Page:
Facebook May Disappear in Russia by the End of the Year

Photo from Ukrinform–UATV


The Russian Federal Service for Supervision of Communications, Information Technology and Mass Media (Roskomnadzor) may block Facebook before the end of 2018, if the company does not comply with the law on localization of databases on the territory of the Russian Federation.

Roskomnadzor said that the social network must store personal data of Russian users on servers within the country, if it wants to stay online.

This was stated by the head of Roskomnadzor, Aleksandr Zharov, Deutsche Welle reported.

“We will conduct an inspection of the company by the end of 2018, and there are several points to be met: the localization of databases of Russian citizens in Russia, the removal of all forbidden information, and they are already significantly late in terms of compliance with other laws,” Zharov said.

Also, according to him, if any of the above are not fulfilled, they will be blocked. The head of the Russian office also said that he meets with representatives of Facebook “sometime every six months.”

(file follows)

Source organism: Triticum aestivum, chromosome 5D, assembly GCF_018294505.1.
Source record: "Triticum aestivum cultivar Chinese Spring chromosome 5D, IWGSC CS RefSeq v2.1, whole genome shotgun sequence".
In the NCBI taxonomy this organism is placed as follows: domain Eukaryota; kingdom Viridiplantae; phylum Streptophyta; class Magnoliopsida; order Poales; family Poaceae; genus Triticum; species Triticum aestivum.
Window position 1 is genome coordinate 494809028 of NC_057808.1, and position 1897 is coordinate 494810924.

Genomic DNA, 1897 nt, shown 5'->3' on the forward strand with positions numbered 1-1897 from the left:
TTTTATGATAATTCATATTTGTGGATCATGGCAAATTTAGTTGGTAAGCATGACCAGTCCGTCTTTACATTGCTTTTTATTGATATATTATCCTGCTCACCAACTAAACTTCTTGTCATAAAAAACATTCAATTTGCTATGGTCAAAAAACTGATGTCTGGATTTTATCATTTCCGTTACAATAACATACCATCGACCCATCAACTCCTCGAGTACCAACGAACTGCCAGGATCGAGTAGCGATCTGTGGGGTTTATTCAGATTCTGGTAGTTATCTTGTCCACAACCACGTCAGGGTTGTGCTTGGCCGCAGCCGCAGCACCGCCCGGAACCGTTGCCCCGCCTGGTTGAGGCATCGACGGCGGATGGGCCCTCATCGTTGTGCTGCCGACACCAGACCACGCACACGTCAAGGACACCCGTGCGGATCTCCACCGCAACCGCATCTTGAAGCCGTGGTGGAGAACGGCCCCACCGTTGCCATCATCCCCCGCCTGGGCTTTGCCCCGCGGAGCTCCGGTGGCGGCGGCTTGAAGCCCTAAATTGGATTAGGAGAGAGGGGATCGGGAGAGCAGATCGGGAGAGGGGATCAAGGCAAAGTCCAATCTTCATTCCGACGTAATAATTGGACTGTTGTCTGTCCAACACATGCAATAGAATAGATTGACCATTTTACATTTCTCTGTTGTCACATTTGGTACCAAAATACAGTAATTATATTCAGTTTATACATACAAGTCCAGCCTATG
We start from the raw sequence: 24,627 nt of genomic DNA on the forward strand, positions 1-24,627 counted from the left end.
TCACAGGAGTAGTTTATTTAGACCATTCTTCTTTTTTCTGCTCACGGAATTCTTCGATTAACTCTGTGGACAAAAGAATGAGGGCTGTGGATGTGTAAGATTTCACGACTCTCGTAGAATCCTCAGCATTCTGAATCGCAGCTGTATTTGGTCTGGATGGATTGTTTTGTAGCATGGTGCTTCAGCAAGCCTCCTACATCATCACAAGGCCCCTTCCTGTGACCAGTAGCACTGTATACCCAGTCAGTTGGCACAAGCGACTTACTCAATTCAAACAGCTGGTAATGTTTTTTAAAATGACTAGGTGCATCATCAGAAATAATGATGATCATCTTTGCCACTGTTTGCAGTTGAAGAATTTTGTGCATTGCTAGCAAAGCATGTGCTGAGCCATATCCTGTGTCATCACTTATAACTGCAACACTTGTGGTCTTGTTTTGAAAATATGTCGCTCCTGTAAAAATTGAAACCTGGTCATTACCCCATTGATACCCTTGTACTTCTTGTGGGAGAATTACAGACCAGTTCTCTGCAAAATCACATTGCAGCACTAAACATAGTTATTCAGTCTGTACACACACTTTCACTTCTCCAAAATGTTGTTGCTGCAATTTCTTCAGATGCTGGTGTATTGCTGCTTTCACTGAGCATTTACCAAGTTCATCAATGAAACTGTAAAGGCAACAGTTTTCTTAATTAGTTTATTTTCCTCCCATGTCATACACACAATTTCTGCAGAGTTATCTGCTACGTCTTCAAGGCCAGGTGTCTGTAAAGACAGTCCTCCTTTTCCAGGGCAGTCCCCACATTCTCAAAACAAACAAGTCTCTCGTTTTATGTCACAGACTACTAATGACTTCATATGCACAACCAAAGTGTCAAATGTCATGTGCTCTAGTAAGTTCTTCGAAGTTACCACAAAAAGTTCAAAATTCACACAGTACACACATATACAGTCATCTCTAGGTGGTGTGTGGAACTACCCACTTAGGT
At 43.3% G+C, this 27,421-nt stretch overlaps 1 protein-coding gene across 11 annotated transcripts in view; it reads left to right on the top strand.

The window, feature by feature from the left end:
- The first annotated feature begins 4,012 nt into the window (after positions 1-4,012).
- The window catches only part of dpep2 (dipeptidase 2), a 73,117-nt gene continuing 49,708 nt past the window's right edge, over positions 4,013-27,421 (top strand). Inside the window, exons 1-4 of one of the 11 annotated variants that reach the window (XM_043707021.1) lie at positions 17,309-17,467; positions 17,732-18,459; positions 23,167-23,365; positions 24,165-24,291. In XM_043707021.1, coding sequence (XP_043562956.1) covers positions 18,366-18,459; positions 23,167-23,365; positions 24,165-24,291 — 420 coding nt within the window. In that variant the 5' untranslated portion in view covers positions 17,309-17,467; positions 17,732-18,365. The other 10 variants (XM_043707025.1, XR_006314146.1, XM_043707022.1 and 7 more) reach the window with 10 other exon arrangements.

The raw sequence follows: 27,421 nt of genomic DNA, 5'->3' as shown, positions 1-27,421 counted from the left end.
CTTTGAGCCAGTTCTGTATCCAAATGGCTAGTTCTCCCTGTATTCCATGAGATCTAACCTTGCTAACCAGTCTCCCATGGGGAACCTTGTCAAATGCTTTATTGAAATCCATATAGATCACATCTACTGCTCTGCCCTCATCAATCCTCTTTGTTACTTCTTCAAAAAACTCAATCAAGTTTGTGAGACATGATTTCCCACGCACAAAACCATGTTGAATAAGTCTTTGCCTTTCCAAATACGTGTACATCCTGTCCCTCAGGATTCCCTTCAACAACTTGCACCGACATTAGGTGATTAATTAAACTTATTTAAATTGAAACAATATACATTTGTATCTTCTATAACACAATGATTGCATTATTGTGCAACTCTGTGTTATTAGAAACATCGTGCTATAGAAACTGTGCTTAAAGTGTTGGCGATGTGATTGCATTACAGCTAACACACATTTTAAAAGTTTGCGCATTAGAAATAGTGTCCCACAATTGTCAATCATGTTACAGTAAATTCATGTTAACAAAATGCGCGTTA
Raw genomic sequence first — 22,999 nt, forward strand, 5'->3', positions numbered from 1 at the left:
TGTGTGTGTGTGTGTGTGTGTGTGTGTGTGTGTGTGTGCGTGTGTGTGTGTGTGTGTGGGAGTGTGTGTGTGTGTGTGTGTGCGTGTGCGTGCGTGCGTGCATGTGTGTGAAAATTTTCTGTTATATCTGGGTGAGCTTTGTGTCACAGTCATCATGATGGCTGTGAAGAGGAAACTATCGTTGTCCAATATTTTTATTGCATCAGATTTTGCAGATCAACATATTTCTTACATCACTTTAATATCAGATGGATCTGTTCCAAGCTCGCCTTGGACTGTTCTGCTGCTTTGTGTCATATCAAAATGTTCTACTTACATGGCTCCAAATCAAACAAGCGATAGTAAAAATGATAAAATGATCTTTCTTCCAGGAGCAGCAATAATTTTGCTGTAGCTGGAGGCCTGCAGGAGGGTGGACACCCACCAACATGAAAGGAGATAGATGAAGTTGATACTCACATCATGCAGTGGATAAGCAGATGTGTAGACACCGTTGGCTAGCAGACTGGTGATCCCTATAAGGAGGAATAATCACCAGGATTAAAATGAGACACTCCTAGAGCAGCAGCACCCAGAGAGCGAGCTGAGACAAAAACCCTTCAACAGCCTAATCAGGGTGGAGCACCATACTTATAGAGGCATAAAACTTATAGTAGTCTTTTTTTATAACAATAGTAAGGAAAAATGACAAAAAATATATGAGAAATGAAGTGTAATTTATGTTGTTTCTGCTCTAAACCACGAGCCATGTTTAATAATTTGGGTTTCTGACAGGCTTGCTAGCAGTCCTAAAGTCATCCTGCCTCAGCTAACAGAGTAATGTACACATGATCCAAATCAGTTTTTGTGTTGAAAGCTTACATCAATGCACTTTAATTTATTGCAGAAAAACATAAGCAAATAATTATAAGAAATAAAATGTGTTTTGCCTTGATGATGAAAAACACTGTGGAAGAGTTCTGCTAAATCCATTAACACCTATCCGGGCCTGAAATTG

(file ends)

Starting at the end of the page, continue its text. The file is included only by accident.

Earlier, the judge of the Moscow Tagansky District Court, Yulia Smolina, sued Roskomnadzor, deciding to block Telegram Messenger in Russia. The blocking of Telegram occurred due to the refusal to hand over encryption keys from user correspondence to the Russian Federal Security Service. Telegram claimed that it was technically impossible to do so. The founder of Telegram, Pavel Durov, said that messenger will continue to work with built-in methods to bypass the blocking and through VPN.

Russia has increased its crackdown on western social media companies in recent years. The country forced Apple and Google to pull its Linkedin apps from their app stores in 2017. It has followed in the footsteps of China by cracking down on virtual private networks, making it more difficult for Russians to circumvent the country’s censorship laws.